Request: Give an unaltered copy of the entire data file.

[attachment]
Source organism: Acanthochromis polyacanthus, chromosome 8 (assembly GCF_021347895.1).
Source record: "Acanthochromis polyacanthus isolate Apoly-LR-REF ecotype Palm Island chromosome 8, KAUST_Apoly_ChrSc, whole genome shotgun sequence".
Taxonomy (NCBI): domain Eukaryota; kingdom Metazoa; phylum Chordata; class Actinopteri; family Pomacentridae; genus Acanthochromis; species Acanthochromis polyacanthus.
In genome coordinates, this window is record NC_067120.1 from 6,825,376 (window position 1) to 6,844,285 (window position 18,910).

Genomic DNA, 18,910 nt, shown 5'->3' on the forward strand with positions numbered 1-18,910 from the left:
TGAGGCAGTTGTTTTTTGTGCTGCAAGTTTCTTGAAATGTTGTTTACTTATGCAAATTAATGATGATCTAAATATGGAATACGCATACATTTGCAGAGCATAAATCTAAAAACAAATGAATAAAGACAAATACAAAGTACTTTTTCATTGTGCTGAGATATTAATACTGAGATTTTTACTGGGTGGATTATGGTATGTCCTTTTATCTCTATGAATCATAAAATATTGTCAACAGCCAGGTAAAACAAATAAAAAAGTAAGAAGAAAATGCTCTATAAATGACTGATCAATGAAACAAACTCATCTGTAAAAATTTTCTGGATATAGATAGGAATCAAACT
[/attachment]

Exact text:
Source organism: Acanthochromis polyacanthus, chromosome 8 (assembly GCF_021347895.1).
Source record: "Acanthochromis polyacanthus isolate Apoly-LR-REF ecotype Palm Island chromosome 8, KAUST_Apoly_ChrSc, whole genome shotgun sequence".
Taxonomy (NCBI): domain Eukaryota; kingdom Metazoa; phylum Chordata; class Actinopteri; family Pomacentridae; genus Acanthochromis; species Acanthochromis polyacanthus.
In genome coordinates, this window is record NC_067120.1 from 6,825,376 (window position 1) to 6,844,285 (window position 18,910).

Genomic DNA, 18,910 nt, shown 5'->3' on the forward strand with positions numbered 1-18,910 from the left:
TGAGGCAGTTGTTTTTTGTGCTGCAAGTTTCTTGAAATGTTGTTTACTTATGCAAATTAATGATGATCTAAATATGGAATACGCATACATTTGCAGAGCATAAATCTAAAAACAAATGAATAAAGACAAATACAAAGTACTTTTTCATTGTGCTGAGATATTAATACTGAGATTTTTACTGGGTGGATTATGGTATGTCCTTTTATCTCTATGAATCATAAAATATTGTCAACAGCCAGGTAAAACAAATAAAAAAGTAAGAAGAAAATGCTCTATAAATGACTGATCAATGAAACAAACTCATCTGTAAAAATTTTCTGGATATAGATAGGAATCAAACT